Job type

Learning mentor

£14.5k - £25k

Typical salary

36 – 38

Hours per week

Learning mentors help students and pupils deal with any difficulties they have with their learning.

More info

  • A rewarding role, building relationships with children and parents who have difficulties
  • Opportunities to progress to more senior mentoring roles, with supervisory or coordinating duties
  • Requires good communication and listening skills, and the ability to gain trust and respect from pupils, students and parents

As a learning mentor, you'll work in schools or colleges, and will support students of all abilities with issues like poor attendance; lack of self-confidence, self-esteem or motivation; failure to achieve their full potential; behaviour or emotional difficulties; difficulty settling into school or college; and personal difficulties. You'll work with students on a one-to-one basis outside of the classroom, or provide group activities.


  • Developing one-to-one mentoring relationships with pupils
  • Visiting parents at home to give them advice about dealing with issues and concerns
  • Developing action plans for students and monitoring their progress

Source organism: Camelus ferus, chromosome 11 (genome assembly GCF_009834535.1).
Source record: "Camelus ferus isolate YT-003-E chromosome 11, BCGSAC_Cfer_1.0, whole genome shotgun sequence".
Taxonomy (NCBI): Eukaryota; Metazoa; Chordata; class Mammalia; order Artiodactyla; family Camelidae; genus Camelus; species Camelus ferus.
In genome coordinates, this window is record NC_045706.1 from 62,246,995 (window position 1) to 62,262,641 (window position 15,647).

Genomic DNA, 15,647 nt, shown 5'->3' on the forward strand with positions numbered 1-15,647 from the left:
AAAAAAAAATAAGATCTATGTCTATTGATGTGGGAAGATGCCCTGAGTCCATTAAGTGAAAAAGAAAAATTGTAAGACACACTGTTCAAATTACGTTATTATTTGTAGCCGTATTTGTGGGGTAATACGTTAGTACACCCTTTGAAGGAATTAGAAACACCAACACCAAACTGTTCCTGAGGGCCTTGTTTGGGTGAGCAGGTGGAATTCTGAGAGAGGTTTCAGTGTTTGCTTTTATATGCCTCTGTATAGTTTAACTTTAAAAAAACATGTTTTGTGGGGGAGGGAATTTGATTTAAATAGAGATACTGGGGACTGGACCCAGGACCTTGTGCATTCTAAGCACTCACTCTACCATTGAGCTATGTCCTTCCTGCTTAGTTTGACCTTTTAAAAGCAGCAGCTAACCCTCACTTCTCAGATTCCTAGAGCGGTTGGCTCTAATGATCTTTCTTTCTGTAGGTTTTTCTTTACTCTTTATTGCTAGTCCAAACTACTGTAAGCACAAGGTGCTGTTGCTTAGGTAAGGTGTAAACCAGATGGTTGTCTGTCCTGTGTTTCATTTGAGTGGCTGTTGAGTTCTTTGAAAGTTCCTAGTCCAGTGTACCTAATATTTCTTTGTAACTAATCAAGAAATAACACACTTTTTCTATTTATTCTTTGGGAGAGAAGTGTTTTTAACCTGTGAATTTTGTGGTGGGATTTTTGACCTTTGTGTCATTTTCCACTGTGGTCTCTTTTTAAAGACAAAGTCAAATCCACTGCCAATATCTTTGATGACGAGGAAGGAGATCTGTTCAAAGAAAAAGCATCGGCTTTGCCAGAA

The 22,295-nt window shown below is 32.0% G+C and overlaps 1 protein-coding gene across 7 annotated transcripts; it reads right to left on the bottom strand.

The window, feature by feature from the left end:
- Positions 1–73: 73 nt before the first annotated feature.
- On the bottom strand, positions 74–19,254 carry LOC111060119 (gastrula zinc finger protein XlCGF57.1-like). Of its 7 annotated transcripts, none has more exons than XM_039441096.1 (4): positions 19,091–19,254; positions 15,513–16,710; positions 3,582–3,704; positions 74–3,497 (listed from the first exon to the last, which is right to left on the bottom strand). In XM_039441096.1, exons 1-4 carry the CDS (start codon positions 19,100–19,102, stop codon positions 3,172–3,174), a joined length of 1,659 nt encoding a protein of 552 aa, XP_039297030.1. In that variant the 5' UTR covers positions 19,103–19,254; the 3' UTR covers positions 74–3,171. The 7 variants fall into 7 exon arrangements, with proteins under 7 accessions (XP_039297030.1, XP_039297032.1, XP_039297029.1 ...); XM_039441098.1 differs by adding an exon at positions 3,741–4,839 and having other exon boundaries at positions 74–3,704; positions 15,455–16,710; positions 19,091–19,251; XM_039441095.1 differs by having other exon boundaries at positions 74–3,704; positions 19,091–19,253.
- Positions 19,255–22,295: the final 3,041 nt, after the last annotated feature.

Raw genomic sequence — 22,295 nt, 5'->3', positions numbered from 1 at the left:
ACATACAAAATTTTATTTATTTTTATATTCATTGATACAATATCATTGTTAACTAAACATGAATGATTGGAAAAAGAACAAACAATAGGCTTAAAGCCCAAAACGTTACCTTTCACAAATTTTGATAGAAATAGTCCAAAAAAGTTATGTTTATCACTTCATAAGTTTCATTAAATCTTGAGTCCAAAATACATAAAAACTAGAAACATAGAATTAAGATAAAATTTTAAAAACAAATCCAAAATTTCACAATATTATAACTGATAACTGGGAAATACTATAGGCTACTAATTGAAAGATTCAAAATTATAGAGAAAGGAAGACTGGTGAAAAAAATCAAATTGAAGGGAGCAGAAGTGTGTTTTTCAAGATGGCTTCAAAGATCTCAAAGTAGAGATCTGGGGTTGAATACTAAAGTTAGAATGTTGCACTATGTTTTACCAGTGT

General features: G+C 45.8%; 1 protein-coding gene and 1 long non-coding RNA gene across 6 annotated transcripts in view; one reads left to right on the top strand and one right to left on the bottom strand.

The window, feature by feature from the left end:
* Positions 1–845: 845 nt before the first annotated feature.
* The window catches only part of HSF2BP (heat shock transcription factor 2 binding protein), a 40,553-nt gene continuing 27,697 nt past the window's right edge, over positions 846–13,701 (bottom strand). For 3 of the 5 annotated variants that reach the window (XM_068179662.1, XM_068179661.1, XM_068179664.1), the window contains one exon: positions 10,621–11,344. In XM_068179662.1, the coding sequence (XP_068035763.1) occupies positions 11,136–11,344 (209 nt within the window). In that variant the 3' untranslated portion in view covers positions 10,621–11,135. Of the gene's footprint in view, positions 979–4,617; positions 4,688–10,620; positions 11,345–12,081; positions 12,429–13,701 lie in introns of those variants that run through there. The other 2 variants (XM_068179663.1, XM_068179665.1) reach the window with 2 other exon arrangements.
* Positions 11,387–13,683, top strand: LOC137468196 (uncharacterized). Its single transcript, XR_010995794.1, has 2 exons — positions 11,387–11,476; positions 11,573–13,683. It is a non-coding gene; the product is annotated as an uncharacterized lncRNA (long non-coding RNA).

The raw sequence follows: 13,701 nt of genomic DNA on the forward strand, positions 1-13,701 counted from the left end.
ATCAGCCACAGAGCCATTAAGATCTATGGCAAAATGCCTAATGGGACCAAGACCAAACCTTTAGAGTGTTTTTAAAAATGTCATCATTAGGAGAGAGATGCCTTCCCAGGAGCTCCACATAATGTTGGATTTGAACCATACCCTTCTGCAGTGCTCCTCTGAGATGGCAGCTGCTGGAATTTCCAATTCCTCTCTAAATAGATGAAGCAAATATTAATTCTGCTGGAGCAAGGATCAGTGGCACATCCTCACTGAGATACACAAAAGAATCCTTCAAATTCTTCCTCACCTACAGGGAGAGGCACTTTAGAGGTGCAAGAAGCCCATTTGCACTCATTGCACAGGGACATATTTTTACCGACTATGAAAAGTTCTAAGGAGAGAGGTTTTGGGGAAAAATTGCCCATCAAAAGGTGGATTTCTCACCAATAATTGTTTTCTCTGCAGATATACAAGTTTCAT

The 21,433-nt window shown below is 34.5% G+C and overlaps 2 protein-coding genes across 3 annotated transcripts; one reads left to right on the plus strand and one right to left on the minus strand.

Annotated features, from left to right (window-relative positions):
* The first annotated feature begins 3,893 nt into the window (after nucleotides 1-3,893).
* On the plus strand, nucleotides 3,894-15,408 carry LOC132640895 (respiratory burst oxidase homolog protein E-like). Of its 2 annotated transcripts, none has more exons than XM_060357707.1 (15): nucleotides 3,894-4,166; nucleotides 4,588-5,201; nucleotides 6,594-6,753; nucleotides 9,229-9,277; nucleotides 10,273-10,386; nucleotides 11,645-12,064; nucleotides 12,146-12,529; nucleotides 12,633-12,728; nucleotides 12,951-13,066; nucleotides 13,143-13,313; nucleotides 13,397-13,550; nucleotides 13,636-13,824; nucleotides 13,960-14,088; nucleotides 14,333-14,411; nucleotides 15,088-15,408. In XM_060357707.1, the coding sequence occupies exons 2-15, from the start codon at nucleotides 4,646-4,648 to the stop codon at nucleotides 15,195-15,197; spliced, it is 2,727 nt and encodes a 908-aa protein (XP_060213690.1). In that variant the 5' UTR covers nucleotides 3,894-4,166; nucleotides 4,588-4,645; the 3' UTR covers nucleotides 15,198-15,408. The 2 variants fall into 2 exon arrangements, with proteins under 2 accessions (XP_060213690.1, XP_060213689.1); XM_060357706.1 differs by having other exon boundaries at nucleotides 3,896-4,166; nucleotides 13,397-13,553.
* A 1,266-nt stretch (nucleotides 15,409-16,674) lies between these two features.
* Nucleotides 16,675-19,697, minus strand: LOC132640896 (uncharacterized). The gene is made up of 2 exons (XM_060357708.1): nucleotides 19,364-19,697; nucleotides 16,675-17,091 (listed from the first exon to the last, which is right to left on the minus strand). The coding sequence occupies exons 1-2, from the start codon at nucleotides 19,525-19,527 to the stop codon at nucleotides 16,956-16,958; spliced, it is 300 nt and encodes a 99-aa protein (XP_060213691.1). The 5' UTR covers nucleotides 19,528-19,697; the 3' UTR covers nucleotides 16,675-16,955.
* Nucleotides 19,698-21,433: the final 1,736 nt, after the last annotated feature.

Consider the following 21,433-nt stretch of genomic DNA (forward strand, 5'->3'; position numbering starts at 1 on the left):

• Working closely with teachers and other professionals like social workers, educational psychologists and education welfare officers


Your work may be emotionally demanding at times.

You'll need

As a learning mentor, you'll need counselling skills like active listening and a non-judgemental approach, knowledge of psychology and English language, teaching skills and the ability to design courses, the ability to work well with others, customer service skills, sensitivity and understanding, and patience in stressful situations.

There are no set requirements for this role, so you can apply directly. You'll usually need a good standard of general education, especially in literacy and numeracy, and paid or voluntary experience with working with children or young people.

College courses in subjects like mentoring, supporting teaching and learning in schools, or information and advice for supporting learner progression are non-essential but may help get you started in this career. You can also take a T level in education.

You can do an advanced apprenticeship in supporting teaching and learning in schools.

You'll also need clearance from the Disclosure and Barring Service (DBS) in order to work with children or vulnerable adults.


With experience, you could specialise in working with particular groups, like excluded students. You could progress to more senior mentoring roles, with supervisory or co-ordinating duties. You could choose to do further training and gain qualifications to move into roles like student advice and guidance, teaching, speech and language therapy, educational welfare or social work.